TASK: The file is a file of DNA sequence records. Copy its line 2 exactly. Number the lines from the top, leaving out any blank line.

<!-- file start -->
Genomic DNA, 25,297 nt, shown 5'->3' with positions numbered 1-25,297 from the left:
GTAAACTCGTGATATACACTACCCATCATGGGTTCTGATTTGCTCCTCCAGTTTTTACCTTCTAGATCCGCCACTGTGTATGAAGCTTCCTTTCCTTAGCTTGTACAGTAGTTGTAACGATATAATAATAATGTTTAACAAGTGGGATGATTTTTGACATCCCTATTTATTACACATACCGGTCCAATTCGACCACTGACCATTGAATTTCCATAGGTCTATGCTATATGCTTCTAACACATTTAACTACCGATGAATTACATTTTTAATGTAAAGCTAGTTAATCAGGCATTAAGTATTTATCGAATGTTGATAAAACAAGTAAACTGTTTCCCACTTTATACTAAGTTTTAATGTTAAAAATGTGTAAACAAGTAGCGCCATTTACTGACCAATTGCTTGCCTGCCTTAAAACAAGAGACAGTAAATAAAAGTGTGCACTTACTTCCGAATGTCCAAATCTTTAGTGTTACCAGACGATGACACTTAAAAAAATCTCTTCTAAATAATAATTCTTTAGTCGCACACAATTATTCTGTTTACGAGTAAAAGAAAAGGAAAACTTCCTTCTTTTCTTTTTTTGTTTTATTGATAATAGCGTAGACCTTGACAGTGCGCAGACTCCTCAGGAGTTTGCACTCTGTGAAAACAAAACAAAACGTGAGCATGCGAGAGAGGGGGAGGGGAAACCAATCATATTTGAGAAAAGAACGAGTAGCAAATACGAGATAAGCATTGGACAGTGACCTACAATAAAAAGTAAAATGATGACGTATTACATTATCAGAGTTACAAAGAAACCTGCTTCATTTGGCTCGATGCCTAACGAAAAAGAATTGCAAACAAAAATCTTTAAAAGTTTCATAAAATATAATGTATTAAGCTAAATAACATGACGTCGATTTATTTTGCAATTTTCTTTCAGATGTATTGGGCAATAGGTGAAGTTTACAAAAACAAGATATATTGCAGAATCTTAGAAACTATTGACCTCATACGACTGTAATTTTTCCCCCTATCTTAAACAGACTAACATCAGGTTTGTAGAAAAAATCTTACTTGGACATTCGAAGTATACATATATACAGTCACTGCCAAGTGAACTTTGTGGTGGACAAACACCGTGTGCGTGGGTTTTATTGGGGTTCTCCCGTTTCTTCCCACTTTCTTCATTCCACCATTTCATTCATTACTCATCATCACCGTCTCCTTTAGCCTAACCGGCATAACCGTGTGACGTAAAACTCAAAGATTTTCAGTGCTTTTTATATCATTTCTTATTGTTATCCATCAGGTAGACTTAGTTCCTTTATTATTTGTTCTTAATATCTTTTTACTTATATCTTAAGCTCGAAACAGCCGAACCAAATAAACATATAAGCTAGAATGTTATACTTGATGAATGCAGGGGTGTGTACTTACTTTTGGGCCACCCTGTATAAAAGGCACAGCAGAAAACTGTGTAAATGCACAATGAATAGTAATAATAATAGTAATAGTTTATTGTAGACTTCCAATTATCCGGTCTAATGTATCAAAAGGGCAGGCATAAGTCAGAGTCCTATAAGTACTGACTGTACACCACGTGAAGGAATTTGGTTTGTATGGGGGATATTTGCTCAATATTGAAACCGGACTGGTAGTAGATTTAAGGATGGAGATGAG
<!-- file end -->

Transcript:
GTAAACTCGTGATATACACTACCCATCATGGGTTCTGATTTGCTCCTCCAGTTTTTACCTTCTAGATCCGCCACTGTGTATGAAGCTTCCTTTCCTTAGCTTGTACAGTAGTTGTAACGATATAATAATAATGTTTAACAAGTGGGATGATTTTTGACATCCCTATTTATTACACATACCGGTCCAATTCGACCACTGACCATTGAATTTCCATAGGTCTATGCTATATGCTTCTAACACATTTAACTACCGATGAATTACATTTTTAATGTAAAGCTAGTTAATCAGGCATTAAGTATTTATCGAATGTTGATAAAACAAGTAAACTGTTTCCCACTTTATACTAAGTTTTAATGTTAAAAATGTGTAAACAAGTAGCGCCATTTACTGACCAATTGCTTGCCTGCCTTAAAACAAGAGACAGTAAATAAAAGTGTGCACTTACTTCCGAATGTCCAAATCTTTAGTGTTACCAGACGATGACACTTAAAAAAATCTCTTCTAAATAATAATTCTTTAGTCGCACACAATTATTCTGTTTACGAGTAAAAGAAAAGGAAAACTTCCTTCTTTTCTTTTTTTGTTTTATTGATAATAGCGTAGACCTTGACAGTGCGCAGACTCCTCAGGAGTTTGCACTCTGTGAAAACAAAACAAAACGTGAGCATGCGAGAGAGGGGGAGGGGAAACCAATCATATTTGAGAAAAGAACGAGTAGCAAATACGAGATAAGCATTGGACAGTGACCTACAATAAAAAGTAAAATGATGACGTATTACATTATCAGAGTTACAAAGAAACCTGCTTCATTTGGCTCGATGCCTAACGAAAAAGAATTGCAAACAAAAATCTTTAAAAGTTTCATAAAATATAATGTATTAAGCTAAATAACATGACGTCGATTTATTTTGCAATTTTCTTTCAGATGTATTGGGCAATAGGTGAAGTTTACAAAAACAAGATATATTGCAGAATCTTAGAAACTATTGACCTCATACGACTGTAATTTTTCCCCCTATCTTAAACAGACTAACATCAGGTTTGTAGAAAAAATCTTACTTGGACATTCGAAGTATACATATATACAGTCACTGCCAAGTGAACTTTGTGGTGGACAAACACCGTGTGCGTGGGTTTTATTGGGGTTCTCCCGTTTCTTCCCACTTTCTTCATTCCACCATTTCATTCATTACTCATCATCACCGTCTCCTTTAGCCTAACCGGCATAACCGTGTGACGTAAAACTCAAAGATTTTCAGTGCTTTTTATATCATTTCTTATTGTTATCCATCAGGTAGACTTAGTTCCTTTATTATTTGTTCTTAATATCTTTTTACTTATATCTTAAGCTCGAAACAGCCGAACCAAATAAACATATAAGCTAGAATGTTATACTTGATGAATGCAGGGGTGTGTACTTACTTTTGGGCCACCCTGTATAAAAGGCACAGCAGAAAACTGTGTAAATGCACAATGAATAGTAATAATAATAGTAATAGTTTATTGTAGACTTCCAATTATCCGGTCTAATGTATCAAAAGGGCAGGCATAAGTCAGAGTCCTATAAGTACTGACTGTACACCACGTGAAGGAATTTGGTTTGTATGGGGGATATTTGCTCAATATTGAAACCGGACTGGTAGTAGATTTAAGGATGGAGATGAG